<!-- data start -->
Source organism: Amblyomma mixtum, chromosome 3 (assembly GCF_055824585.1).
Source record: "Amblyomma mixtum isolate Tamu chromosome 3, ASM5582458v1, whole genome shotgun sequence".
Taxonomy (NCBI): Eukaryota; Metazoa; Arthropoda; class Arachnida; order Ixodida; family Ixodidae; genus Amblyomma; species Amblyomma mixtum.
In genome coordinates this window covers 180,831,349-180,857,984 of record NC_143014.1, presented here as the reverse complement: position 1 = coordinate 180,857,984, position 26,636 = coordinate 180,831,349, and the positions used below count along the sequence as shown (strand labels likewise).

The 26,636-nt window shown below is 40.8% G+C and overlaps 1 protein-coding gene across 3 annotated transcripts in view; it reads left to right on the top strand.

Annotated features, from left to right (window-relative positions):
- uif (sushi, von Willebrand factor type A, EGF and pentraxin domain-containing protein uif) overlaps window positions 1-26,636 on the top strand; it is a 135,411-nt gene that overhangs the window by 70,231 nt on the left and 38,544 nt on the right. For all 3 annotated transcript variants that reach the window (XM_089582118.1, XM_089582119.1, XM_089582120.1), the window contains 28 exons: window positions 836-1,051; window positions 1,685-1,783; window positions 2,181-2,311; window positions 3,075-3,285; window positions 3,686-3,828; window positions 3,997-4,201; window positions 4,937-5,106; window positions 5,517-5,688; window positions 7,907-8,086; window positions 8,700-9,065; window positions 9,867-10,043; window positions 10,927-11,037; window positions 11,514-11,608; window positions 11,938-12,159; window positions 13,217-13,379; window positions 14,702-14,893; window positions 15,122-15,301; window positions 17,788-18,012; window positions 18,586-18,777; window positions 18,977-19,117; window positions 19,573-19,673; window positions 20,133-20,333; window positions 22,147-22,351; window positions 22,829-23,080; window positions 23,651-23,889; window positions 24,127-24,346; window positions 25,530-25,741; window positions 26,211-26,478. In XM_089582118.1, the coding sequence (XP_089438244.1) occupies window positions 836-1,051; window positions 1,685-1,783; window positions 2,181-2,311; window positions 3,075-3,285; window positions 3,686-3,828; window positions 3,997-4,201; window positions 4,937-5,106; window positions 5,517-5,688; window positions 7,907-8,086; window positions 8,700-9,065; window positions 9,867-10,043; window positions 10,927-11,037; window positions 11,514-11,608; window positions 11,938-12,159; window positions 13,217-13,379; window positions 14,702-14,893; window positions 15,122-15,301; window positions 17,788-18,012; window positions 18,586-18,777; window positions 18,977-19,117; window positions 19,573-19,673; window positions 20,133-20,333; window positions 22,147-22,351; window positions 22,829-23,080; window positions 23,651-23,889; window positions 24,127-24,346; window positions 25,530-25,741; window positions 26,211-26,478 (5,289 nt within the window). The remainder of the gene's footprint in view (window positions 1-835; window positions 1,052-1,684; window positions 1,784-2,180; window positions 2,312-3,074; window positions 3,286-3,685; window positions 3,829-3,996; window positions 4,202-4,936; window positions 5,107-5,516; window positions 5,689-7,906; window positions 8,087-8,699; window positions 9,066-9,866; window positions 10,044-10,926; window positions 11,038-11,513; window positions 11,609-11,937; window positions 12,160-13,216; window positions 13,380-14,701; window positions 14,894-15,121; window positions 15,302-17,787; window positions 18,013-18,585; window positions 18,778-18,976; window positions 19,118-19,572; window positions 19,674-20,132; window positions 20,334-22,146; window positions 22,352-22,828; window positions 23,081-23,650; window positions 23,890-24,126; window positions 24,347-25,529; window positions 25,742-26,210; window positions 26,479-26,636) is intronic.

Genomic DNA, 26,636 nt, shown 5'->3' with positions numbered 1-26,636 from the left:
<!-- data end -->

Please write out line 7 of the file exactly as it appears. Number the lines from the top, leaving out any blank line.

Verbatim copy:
- uif (sushi, von Willebrand factor type A, EGF and pentraxin domain-containing protein uif) overlaps window positions 1-26,636 on the top strand; it is a 135,411-nt gene that overhangs the window by 70,231 nt on the left and 38,544 nt on the right. For all 3 annotated transcript variants that reach the window (XM_089582118.1, XM_089582119.1, XM_089582120.1), the window contains 28 exons: window positions 836-1,051; window positions 1,685-1,783; window positions 2,181-2,311; window positions 3,075-3,285; window positions 3,686-3,828; window positions 3,997-4,201; window positions 4,937-5,106; window positions 5,517-5,688; window positions 7,907-8,086; window positions 8,700-9,065; window positions 9,867-10,043; window positions 10,927-11,037; window positions 11,514-11,608; window positions 11,938-12,159; window positions 13,217-13,379; window positions 14,702-14,893; window positions 15,122-15,301; window positions 17,788-18,012; window positions 18,586-18,777; window positions 18,977-19,117; window positions 19,573-19,673; window positions 20,133-20,333; window positions 22,147-22,351; window positions 22,829-23,080; window positions 23,651-23,889; window positions 24,127-24,346; window positions 25,530-25,741; window positions 26,211-26,478. In XM_089582118.1, the coding sequence (XP_089438244.1) occupies window positions 836-1,051; window positions 1,685-1,783; window positions 2,181-2,311; window positions 3,075-3,285; window positions 3,686-3,828; window positions 3,997-4,201; window positions 4,937-5,106; window positions 5,517-5,688; window positions 7,907-8,086; window positions 8,700-9,065; window positions 9,867-10,043; window positions 10,927-11,037; window positions 11,514-11,608; window positions 11,938-12,159; window positions 13,217-13,379; window positions 14,702-14,893; window positions 15,122-15,301; window positions 17,788-18,012; window positions 18,586-18,777; window positions 18,977-19,117; window positions 19,573-19,673; window positions 20,133-20,333; window positions 22,147-22,351; window positions 22,829-23,080; window positions 23,651-23,889; window positions 24,127-24,346; window positions 25,530-25,741; window positions 26,211-26,478 (5,289 nt within the window). The remainder of the gene's footprint in view (window positions 1-835; window positions 1,052-1,684; window positions 1,784-2,180; window positions 2,312-3,074; window positions 3,286-3,685; window positions 3,829-3,996; window positions 4,202-4,936; window positions 5,107-5,516; window positions 5,689-7,906; window positions 8,087-8,699; window positions 9,066-9,866; window positions 10,044-10,926; window positions 11,038-11,513; window positions 11,609-11,937; window positions 12,160-13,216; window positions 13,380-14,701; window positions 14,894-15,121; window positions 15,302-17,787; window positions 18,013-18,585; window positions 18,778-18,976; window positions 19,118-19,572; window positions 19,674-20,132; window positions 20,334-22,146; window positions 22,352-22,828; window positions 23,081-23,650; window positions 23,890-24,126; window positions 24,347-25,529; window positions 25,742-26,210; window positions 26,479-26,636) is intronic.